In the first half of 2021 Credit Suisse took on 50 relationship managers in Asia, a significant number given the region’s fierce war for talent in private banking. And in its strategy overhaul late last year, the Swiss bank earmarked Asian wealth management as one of its key drivers of growth.
Private bankers at Credit Suisse in Singapore and Hong Kong looked to be sitting pretty even as the firm reeled from the Archegos scandal and targeted other parts of its business, most notably prime services, for cuts under the new strategy.
While Credit Suisse undoubtedly still wants to expand its private banking ranks in Asia – as part of plans to add 500 RMs globally in the next three years – signs are emerging that its RMs in the region might not have enjoyed as lucrative a year as they had hoped for, given the hype surrounding their unit.
In a trading update on Tuesday, which focused on a warning of Q4 losses in its investment bank, Credit Suisse announced that its wealth management division has experienced a “significant slowdown in transaction activity” in the Asia Pacific region.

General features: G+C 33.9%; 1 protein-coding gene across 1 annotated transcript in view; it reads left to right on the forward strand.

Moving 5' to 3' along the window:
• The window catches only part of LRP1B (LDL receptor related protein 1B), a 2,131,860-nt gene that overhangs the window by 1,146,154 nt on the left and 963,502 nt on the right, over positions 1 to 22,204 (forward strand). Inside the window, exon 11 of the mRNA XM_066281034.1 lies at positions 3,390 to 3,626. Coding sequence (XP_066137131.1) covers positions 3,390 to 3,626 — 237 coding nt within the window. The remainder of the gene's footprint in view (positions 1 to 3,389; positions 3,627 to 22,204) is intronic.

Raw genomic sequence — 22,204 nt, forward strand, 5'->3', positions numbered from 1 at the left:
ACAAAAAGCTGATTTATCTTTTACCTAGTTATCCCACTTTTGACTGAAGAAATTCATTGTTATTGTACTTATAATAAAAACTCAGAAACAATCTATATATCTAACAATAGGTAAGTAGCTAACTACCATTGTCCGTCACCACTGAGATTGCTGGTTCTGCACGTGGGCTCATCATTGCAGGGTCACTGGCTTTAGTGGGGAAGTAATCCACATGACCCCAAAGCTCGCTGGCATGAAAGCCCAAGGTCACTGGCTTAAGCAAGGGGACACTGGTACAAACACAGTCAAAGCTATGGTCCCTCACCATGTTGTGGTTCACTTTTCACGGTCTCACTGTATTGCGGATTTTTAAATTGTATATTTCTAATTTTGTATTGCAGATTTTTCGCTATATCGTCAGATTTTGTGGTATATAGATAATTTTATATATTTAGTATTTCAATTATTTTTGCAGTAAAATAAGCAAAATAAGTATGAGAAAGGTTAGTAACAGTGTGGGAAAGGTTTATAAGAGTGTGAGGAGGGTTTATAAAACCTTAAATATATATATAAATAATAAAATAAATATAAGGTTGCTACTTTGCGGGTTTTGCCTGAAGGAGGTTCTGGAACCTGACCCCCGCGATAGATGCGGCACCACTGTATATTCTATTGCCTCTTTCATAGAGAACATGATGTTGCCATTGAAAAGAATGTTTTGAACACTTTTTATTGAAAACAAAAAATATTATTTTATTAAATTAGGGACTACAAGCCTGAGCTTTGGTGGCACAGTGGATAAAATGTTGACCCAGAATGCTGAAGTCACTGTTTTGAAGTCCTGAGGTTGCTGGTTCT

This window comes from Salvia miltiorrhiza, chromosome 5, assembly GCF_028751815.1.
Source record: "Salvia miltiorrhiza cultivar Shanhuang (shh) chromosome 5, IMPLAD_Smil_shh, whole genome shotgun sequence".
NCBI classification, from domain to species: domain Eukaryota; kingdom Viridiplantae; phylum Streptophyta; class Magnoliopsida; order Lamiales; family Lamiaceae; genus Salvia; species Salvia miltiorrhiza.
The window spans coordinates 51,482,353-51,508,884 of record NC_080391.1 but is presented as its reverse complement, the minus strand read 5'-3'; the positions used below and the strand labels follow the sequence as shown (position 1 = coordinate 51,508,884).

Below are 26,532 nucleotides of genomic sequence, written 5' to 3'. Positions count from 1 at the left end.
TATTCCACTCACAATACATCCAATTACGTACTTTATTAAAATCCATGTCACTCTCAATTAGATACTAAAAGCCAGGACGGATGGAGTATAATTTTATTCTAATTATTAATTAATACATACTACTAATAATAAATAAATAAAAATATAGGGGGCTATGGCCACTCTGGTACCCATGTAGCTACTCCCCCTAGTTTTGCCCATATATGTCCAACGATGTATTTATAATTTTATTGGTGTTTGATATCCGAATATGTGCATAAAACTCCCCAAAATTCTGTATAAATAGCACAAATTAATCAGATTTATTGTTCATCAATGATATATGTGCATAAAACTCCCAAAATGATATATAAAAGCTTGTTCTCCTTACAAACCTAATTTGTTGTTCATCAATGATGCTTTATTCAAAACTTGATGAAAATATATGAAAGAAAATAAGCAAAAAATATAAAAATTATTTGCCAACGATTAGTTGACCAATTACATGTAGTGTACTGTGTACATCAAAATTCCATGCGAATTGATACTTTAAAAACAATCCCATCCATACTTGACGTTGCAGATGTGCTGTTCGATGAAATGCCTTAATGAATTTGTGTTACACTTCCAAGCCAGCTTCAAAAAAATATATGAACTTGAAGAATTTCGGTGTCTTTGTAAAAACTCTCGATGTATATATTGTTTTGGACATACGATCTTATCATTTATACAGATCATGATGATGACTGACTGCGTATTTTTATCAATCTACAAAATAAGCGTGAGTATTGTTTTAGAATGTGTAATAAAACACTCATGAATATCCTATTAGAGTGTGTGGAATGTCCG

Although the details off the slowdown are not available yet, the reference in the trading update potentially doesn’t bode well for bonuses. It will likely also put RMs under extra pressure to perform well this year in order to reverse the downturn and live up to the high-growth expectations of Credit Suisse’s new strategy.
Credit Suisse private bankers in Asia were already under pressure to improve their productivity levels. As we reported last July, the average RM at CS in Asia managed CHF 363m in assets at the end of Q2 2021, an increase of just 4% year-on-year. At arch rival UBS – the largest private bank in Asia with whom CS is playing catch-up – the average RM managed $653m (CHF 592) in Q2 2022, up 38%.
As part of a wider shakeup of its Asian management in December, Credit Suisse named former head of private banking South Asia and Singapore CEO Benjamin Cavalli as head of wealth management APAC.
Credit Suisse has dismantled its stand-alone Asia-Pacific division and rolled its businesses there into two global units – wealth management and investment banking. It has recently made a string of appointments in APAC investment banking. Credit Suisse reports its fourth quarter results on 10 February.
Photo by Justus Menke on Unsplash
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